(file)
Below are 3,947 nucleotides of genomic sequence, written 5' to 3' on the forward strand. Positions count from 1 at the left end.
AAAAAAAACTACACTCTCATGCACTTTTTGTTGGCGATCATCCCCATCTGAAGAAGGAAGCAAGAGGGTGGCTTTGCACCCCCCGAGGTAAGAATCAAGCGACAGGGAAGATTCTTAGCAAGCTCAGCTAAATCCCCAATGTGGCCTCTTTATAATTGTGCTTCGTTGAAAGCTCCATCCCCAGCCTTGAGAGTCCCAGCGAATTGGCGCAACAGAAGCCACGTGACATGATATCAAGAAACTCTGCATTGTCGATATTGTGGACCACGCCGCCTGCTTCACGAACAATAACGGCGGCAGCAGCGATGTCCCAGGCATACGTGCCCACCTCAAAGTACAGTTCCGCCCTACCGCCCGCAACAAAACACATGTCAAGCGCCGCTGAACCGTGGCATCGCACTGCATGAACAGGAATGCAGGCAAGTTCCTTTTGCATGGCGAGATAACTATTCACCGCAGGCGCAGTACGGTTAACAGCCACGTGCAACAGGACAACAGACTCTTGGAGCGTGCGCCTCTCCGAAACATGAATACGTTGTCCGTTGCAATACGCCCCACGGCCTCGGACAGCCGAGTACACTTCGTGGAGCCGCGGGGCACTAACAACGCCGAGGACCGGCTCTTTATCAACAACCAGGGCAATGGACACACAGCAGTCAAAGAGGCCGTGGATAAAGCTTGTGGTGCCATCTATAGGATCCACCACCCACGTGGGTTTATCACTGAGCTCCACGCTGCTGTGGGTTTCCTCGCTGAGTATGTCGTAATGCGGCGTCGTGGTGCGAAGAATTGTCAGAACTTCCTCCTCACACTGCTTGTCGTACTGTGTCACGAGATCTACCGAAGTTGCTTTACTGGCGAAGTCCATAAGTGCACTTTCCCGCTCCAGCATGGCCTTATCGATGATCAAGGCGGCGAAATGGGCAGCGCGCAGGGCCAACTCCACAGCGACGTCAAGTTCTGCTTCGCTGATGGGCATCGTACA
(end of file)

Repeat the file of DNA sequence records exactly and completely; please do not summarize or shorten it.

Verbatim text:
Below are 3,947 nucleotides of genomic sequence, written 5' to 3' on the forward strand. Positions count from 1 at the left end.
AAAAAAAACTACACTCTCATGCACTTTTTGTTGGCGATCATCCCCATCTGAAGAAGGAAGCAAGAGGGTGGCTTTGCACCCCCCGAGGTAAGAATCAAGCGACAGGGAAGATTCTTAGCAAGCTCAGCTAAATCCCCAATGTGGCCTCTTTATAATTGTGCTTCGTTGAAAGCTCCATCCCCAGCCTTGAGAGTCCCAGCGAATTGGCGCAACAGAAGCCACGTGACATGATATCAAGAAACTCTGCATTGTCGATATTGTGGACCACGCCGCCTGCTTCACGAACAATAACGGCGGCAGCAGCGATGTCCCAGGCATACGTGCCCACCTCAAAGTACAGTTCCGCCCTACCGCCCGCAACAAAACACATGTCAAGCGCCGCTGAACCGTGGCATCGCACTGCATGAACAGGAATGCAGGCAAGTTCCTTTTGCATGGCGAGATAACTATTCACCGCAGGCGCAGTACGGTTAACAGCCACGTGCAACAGGACAACAGACTCTTGGAGCGTGCGCCTCTCCGAAACATGAATACGTTGTCCGTTGCAATACGCCCCACGGCCTCGGACAGCCGAGTACACTTCGTGGAGCCGCGGGGCACTAACAACGCCGAGGACCGGCTCTTTATCAACAACCAGGGCAATGGACACACAGCAGTCAAAGAGGCCGTGGATAAAGCTTGTGGTGCCATCTATAGGATCCACCACCCACGTGGGTTTATCACTGAGCTCCACGCTGCTGTGGGTTTCCTCGCTGAGTATGTCGTAATGCGGCGTCGTGGTGCGAAGAATTGTCAGAACTTCCTCCTCACACTGCTTGTCGTACTGTGTCACGAGATCTACCGAAGTTGCTTTACTGGCGAAGTCCATAAGTGCACTTTCCCGCTCCAGCATGGCCTTATCGATGATCAAGGCGGCGAAATGGGCAGCGCGCAGGGCCAACTCCACAGCGACGTCAAGTTCTGCTTCGCTGATGGGCATCGTACA